The Conservatory Chronicles 

Issue 123
February 2018

A monthly newsletter for our growing Conservatory Community
Share the Love this Valentine's Day

This Valentine's Day, indulge the senses at the Conservatory of Flowers' Aphrodisiacs of the Tropics, an annual after-hour event that highlights commonly considered aphrodisiacs from the Conservatory's permanent tropical collection. 
Guests will be welcomed with a complimentary glass of sparkling wine, paired with everyone's favorite aphrodisiac, chocolate. Roaming docents will go into exuberant detail on plant reproduction with a focus on the sex lives of orchids, and botanical love stories centered on vanilla. An accordion performance by Jasper de Tarr will permeate the glass house, while Fitzgerald and Guislain, a niche perfume house, will infuse the night with sweet aromatics. Delectable treats and libations will also be available. 

Photosynthesis: Love for All Seasons

Don't forget to celebrate the natural wonders of the season with the latest series of artistic illuminations on the Conservatory's iconic fa├žade, Photosynthesis: Love for All Seasons. Transforming the Conservatory into an elegant illuminated canvas of fall, winter and spring scenes, the installation runs nightly through Spring 2018.

OCA Conservation Dinner

On February 24, 2018, the Orchid Conservation Alliance offers its second annual benefit dinner and lecture to help protect wild orchid habitats in places like Colombia, Ecuador, and Brazil. 

Franco Pupulin from Lankester Botanical Garden in Costa Rica will talk "Conservation of Sobralias, a Very Successful Group of Orchids". The evening includes appetizers, dinner, wine, the conservation lecture and a live auction of selected orchids. Entrance fee is $100 per  person. 
Contact Mary   for tickets.
Upcoming Events

Aphrodisiacs of the Tropics
Wednesday, February 14, 5:30pm-9:30pm

Celebrate Valentine's at the Conservatory! Experience the Conservatory after dark and indulge your senses.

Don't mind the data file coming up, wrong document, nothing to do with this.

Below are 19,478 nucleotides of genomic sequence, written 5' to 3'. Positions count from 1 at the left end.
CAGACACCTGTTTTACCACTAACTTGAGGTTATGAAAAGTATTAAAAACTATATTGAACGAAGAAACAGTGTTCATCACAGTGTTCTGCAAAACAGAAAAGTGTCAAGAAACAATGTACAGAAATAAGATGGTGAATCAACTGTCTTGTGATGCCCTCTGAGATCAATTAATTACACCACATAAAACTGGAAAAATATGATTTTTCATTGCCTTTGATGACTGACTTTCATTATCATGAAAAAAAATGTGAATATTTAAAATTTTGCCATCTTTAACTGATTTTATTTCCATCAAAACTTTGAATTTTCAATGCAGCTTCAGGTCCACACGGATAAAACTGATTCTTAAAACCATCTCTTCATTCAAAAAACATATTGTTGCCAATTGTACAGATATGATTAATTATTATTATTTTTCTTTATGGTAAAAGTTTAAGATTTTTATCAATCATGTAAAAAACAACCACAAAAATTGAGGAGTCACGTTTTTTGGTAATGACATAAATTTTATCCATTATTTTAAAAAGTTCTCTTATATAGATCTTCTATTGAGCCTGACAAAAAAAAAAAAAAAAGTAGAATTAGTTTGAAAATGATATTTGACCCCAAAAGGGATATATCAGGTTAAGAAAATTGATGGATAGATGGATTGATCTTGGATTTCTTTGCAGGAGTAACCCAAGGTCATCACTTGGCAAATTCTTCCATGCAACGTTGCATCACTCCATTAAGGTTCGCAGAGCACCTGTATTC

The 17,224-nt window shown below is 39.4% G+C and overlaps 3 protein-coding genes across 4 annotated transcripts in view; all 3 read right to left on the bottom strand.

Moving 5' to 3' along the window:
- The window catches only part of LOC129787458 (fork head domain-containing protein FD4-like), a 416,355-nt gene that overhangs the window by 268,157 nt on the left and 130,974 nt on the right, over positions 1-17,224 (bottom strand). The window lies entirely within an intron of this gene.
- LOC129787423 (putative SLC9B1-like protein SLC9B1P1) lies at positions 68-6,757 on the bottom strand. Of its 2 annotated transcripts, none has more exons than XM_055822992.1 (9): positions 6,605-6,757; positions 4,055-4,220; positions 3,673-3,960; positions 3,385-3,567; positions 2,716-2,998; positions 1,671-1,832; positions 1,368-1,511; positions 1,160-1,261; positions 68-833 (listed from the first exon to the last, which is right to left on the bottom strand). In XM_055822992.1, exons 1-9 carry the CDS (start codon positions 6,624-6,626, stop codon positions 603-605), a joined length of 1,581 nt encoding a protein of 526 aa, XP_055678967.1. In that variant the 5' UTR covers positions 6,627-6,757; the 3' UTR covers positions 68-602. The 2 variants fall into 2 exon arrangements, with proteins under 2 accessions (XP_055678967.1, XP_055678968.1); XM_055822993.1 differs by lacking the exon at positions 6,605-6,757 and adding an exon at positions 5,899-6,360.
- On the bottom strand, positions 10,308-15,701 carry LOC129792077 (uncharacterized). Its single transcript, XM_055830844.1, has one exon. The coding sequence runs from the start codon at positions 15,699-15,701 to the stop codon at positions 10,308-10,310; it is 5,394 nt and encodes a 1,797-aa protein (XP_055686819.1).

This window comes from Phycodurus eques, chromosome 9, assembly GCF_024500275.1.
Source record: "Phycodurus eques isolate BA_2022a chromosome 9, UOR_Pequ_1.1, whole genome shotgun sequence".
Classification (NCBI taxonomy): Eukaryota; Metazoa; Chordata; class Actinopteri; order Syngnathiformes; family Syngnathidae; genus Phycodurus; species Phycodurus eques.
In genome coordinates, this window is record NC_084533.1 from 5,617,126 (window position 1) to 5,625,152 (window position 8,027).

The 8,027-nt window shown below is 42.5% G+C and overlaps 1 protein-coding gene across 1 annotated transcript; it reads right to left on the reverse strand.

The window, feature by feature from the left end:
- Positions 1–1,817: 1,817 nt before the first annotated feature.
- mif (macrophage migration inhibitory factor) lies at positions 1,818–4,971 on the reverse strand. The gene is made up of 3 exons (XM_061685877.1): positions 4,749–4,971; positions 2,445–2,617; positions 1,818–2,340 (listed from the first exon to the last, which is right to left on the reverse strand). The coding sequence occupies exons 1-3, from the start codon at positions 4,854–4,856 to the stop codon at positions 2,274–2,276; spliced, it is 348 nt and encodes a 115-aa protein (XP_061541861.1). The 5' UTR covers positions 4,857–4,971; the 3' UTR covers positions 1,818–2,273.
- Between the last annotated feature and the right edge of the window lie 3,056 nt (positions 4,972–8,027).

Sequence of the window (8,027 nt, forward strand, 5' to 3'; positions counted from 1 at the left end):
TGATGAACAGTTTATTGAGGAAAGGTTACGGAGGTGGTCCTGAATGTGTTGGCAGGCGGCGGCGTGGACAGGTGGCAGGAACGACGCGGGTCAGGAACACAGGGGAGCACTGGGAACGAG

Join us
Stay tuned for Botanicals  and Brews and Murder at the Conservatory! 

Two of the Conservatory's biggest after-hours events will return  with a bang. Keep an eye out for the 2018 line-up.
What's in Bloom?
Cocos nucifera, the coconut palm, is a long-lived palm that may grow up to 100 years. The coconut palm is native to the tropical islands of the West Pacific and requires hot, moist conditions to grow. Coconuts are buoyant and able to float in sea currents for long distances while remaining viable and able to germinate upon arrival. For that reason, coconut palms are often found along the coast and seaboard of tropical areas.

Coconut palms are one of the most widely grown and iconic palms in the world. The coconut palm has a wide variety of uses and, in some cases, coconuts are considered survival food. Coconut water is a good source of iron, calcium, phosphorous, proteins, and vitamins. Coconut meat has a large diversity of food uses, including coconut oil. The coir can be used as a fiber to make rope, floor mats, mattress filling, and fish nets. The leaves are traditionally used to make baskets and roof thatching, while the trunk is used to make furniture, houses, and even musical instruments. Additionally, an alcoholic drink known as palm wine or Toddy is made from the sap of the coconut palm.

Find it in Potted Plants Gallery.